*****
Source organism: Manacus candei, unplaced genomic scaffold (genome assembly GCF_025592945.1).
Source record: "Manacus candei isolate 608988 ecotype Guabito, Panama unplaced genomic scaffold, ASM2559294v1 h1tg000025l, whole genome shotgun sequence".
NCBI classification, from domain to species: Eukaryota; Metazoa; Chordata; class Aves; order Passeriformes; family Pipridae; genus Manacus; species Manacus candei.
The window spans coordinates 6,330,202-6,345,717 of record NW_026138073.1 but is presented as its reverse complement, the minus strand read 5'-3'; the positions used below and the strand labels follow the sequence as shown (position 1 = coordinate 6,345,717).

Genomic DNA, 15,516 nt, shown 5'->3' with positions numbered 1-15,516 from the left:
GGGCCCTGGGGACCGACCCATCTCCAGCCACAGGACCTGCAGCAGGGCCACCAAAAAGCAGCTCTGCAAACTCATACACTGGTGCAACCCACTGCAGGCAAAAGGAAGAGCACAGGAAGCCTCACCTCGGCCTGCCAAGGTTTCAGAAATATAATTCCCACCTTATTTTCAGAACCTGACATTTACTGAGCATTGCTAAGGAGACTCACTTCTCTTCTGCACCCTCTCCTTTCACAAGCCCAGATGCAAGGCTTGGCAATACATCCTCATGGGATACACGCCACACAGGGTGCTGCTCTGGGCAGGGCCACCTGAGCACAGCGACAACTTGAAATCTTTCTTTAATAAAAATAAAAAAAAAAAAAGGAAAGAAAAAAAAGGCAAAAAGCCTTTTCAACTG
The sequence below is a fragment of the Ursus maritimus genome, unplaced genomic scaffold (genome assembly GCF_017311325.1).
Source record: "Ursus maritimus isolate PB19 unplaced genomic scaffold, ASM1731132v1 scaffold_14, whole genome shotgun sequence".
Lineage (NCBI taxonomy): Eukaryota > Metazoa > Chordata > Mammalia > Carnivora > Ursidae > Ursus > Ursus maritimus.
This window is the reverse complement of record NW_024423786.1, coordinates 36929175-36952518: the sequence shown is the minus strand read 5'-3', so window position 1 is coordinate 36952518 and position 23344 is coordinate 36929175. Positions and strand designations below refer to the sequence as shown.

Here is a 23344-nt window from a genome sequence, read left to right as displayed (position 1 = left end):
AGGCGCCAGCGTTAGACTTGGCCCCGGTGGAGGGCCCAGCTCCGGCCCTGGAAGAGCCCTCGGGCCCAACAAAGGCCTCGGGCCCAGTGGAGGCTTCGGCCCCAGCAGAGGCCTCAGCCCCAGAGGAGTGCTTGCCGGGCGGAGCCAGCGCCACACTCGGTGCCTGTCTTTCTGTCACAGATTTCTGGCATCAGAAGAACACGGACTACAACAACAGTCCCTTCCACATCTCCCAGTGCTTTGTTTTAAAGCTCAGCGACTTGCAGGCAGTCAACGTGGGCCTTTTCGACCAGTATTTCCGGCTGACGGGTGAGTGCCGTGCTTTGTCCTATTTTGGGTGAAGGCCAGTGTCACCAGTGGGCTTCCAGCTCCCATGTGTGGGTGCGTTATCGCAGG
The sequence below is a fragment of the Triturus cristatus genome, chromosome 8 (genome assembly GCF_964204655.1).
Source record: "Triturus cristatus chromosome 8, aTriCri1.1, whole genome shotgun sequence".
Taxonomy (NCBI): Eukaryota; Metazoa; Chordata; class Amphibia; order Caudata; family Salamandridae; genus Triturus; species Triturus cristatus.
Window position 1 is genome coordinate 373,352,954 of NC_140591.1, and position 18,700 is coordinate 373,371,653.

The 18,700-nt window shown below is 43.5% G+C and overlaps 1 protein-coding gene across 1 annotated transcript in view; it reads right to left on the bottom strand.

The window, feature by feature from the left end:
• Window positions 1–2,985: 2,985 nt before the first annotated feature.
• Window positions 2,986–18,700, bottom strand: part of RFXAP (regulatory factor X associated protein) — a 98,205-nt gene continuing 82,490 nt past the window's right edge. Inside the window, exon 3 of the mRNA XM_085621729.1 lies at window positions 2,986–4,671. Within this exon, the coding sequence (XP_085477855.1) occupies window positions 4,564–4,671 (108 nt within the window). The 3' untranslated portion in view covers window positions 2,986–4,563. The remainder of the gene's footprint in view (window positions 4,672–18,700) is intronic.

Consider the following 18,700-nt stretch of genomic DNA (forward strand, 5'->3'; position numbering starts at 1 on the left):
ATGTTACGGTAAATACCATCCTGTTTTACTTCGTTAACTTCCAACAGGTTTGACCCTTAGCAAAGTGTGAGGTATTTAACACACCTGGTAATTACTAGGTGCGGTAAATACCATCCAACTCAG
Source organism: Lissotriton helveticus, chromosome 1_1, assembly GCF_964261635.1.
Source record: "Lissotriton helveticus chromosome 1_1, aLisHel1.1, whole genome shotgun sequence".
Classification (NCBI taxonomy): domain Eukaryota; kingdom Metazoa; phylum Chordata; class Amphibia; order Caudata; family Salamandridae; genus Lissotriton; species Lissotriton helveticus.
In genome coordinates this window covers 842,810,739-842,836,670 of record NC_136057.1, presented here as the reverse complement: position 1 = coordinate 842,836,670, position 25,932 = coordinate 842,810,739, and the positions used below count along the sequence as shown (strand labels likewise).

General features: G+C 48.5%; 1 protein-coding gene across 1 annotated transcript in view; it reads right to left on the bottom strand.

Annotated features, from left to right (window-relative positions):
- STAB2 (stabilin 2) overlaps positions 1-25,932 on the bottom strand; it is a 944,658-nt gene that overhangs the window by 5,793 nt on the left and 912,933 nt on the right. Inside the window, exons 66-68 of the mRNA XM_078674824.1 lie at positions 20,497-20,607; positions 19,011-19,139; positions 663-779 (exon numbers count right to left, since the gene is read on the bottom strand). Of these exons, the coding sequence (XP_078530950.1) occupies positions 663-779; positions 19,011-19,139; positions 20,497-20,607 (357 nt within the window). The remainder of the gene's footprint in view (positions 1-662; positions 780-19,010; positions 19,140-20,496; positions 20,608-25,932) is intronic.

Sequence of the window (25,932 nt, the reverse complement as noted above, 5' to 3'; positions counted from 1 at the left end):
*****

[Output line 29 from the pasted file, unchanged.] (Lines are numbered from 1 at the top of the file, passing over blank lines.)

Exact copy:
- STAB2 (stabilin 2) overlaps positions 1-25,932 on the bottom strand; it is a 944,658-nt gene that overhangs the window by 5,793 nt on the left and 912,933 nt on the right. Inside the window, exons 66-68 of the mRNA XM_078674824.1 lie at positions 20,497-20,607; positions 19,011-19,139; positions 663-779 (exon numbers count right to left, since the gene is read on the bottom strand). Of these exons, the coding sequence (XP_078530950.1) occupies positions 663-779; positions 19,011-19,139; positions 20,497-20,607 (357 nt within the window). The remainder of the gene's footprint in view (positions 1-662; positions 780-19,010; positions 19,140-20,496; positions 20,608-25,932) is intronic.